Yeah, it's well, why were we designed for it? Yeah. And so like my father and my family, we really didn't talk about it. Yeah, talk about there's a BS I learned through sexual education. Hmm. I learned through him personally. experience. Yeah, I was like, so by the time they told me like, you know, what economists as a guy know, to come and use it. Alright, thanks for the talk. Yeah, good, good chat chat. So, imagine if you grow up and you don't know what real love is like. And you find it through porn, or you find it through like, college, dance and all that. And you're like, just not fulfilling. Mm hmm. There's nothing fulfilling about this, because it's not connecting up here with this.
Lindsey Matthews 1:00:26
Yeah, your brain and your heart and your body aren't connected. It's so true. And you just hit on something where, like, Okay, we got sex ed in school. Imagine as you know, a young woman if they actually taught her about her cycle and embracing her cycle, because I was similar to you. Whereas like, Oh, shit, you just had your period. here's, here's some pads and tampons. Yeah. And that was like the extent of it or, you know, okay. Don't have sex. Don't get pregnant, like, so it'd be a grandma. Yeah, that sort of thing. And then you see the education at school. And it's like, the worst of the worst STDs. Yep. And it's their outdated pictures from like, 10 years prior. So none of that none of the conversations are actually hitting home. And so you're like, wait, but I want to try. I want to experience life. I want to try things. And like, you go out searching because you don't have that within you. You're not getting that at home. And like you said, it's like, Okay, well, I found one thing, but that didn't fill the void. So let me try a different thing. Yeah. And it's just on and on and on. So
Jon Mendoza 1:01:34
I think so imagine if you told and this is weird, because it goes against all the parents. But imagine you don't do sex ed in elementary school. You do a sex ed in middle school, right? And what you do is you have an open conversation about the idea of the beauty behind sex and orgasm. Hmm. So imagine you tell these horny high school and middle school kids, that like sex is a beautiful thing. You have to value you have to create grid, it's sacred to people. I mean, if you want to do more that's on you. Right? But like, it's this connection, that should be glorified. And it shouldn't be taught to be like, whenever you have sex, there's you they're gonna have an STD or you're gonna get pregnant.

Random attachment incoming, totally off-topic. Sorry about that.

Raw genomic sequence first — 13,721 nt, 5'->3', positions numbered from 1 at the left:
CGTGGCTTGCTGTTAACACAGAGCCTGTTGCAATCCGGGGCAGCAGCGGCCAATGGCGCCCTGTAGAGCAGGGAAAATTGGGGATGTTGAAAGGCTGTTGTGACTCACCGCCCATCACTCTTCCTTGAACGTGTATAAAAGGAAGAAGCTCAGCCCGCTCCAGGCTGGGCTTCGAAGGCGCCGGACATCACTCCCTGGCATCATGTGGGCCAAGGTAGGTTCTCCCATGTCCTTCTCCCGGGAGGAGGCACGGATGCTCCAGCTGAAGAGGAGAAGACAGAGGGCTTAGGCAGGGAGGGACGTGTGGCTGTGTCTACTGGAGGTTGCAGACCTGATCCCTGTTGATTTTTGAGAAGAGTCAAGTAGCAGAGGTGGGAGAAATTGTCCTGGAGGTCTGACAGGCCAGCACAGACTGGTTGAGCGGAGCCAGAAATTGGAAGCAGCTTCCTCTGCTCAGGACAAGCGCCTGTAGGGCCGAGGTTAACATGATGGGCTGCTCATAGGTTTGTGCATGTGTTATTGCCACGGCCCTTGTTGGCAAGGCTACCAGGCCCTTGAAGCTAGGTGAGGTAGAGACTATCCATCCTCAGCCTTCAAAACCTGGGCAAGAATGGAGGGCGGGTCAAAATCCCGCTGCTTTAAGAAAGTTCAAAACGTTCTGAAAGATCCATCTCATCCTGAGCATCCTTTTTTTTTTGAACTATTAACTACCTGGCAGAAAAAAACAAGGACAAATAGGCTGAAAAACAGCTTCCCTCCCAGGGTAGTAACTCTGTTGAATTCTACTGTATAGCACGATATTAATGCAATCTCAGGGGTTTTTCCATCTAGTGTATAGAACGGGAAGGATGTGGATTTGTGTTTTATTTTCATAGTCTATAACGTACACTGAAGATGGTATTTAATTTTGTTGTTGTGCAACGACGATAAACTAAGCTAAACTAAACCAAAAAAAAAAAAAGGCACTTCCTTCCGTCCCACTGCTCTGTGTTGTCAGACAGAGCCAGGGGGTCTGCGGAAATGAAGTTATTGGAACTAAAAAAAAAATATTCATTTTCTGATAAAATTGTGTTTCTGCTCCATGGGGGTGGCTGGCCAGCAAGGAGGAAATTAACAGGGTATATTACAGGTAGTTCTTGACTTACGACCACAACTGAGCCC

Lindsey Matthews 1:02:11
Yeah, there's so much shame around it.
Jon Mendoza 1:02:13
Yeah. And so imagine, like, what I'm seeing now a big movement is women are being more open about their sexuality, hmm. And it if it either offense or is embarrasses men? Yeah. Which is weird, because men aren't very comfortable in their sexuality, even though they are. Most of them are so insecure about performing. Yeah. Did they make it seem like they're a big macho type on the front? But the truth is, they're, they're just as insecure. So like, we're all
Lindsey Matthews 1:02:38
insecure about it. Until we start talking
Jon Mendoza 1:02:42
about so like, I'll have I remember in high school, you're in the locker room and everyone starts talking about whatever. And I was more experienced than most these guys were bullshitting. All right. I didn't have to say anything. Right. They knew it too. But I hear what they're talking about here. They're doing and I'm like, they don't know what they're doing. Yeah, they don't know what the hell they're doing. And so when they get to college, they're fumbling around, they don't know what the hell they're doing. And it's like, well, if you're really good at making love and having sex, you have to practice it over and over again. I mean, really, like 10,000 hours, right? To the point where you're like, I can have sex for two hours, and not come. Imagine you're like, Whoa, that's Tantra. Right? It's tragic. And, like you, you imagine there's a buildup of power. Right? But if like the idea with going back to energy, imagine if I have 20 things I'm giving all my energy to and not focusing on the three that I really would make. Yeah, yeah. Then you're spreading yourself too thin. Totally. Same thing when it comes to like being promiscuous. Yeah, you're like, I'm giving a little bit energy, everyone, but it's not fulfilling. I need to just focus on a person who I can really connect with. Yeah.
Lindsey Matthews 1:03:48
And myself and myself. Yeah. Why harnessing that energy in yourself? Yeah. Is they think that, like, if I would have been taught, you know, with maybe that lens, who knows, like, might have tried still the same things? I don't know. But actually, like harnessing your energy, you have the power. Your body is sacred. It's a sacred experience. You know, it was, it would be a different outlook on the same lens.
Jon Mendoza 1:04:16